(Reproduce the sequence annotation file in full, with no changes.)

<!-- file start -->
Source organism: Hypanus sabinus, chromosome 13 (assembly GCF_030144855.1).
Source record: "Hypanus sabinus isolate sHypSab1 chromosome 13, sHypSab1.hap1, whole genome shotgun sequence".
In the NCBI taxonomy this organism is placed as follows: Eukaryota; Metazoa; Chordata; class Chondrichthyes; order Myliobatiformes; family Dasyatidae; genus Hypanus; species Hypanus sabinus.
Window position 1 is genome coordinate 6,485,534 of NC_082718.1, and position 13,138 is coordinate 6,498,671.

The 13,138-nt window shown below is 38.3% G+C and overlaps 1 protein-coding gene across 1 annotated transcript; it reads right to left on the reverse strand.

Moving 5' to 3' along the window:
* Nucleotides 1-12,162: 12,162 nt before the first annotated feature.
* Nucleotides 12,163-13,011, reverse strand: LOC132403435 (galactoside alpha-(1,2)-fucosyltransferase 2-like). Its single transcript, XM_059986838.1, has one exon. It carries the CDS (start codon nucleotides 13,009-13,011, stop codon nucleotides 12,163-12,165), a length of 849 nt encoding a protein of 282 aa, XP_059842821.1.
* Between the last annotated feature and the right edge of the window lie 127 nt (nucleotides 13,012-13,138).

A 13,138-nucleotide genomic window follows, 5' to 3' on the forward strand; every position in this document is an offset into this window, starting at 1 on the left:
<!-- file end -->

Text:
Source organism: Hypanus sabinus, chromosome 13 (assembly GCF_030144855.1).
Source record: "Hypanus sabinus isolate sHypSab1 chromosome 13, sHypSab1.hap1, whole genome shotgun sequence".
In the NCBI taxonomy this organism is placed as follows: Eukaryota; Metazoa; Chordata; class Chondrichthyes; order Myliobatiformes; family Dasyatidae; genus Hypanus; species Hypanus sabinus.
Window position 1 is genome coordinate 6,485,534 of NC_082718.1, and position 13,138 is coordinate 6,498,671.

The 13,138-nt window shown below is 38.3% G+C and overlaps 1 protein-coding gene across 1 annotated transcript; it reads right to left on the reverse strand.

Moving 5' to 3' along the window:
* Nucleotides 1-12,162: 12,162 nt before the first annotated feature.
* Nucleotides 12,163-13,011, reverse strand: LOC132403435 (galactoside alpha-(1,2)-fucosyltransferase 2-like). Its single transcript, XM_059986838.1, has one exon. It carries the CDS (start codon nucleotides 13,009-13,011, stop codon nucleotides 12,163-12,165), a length of 849 nt encoding a protein of 282 aa, XP_059842821.1.
* Between the last annotated feature and the right edge of the window lie 127 nt (nucleotides 13,012-13,138).

A 13,138-nucleotide genomic window follows, 5' to 3' on the forward strand; every position in this document is an offset into this window, starting at 1 on the left: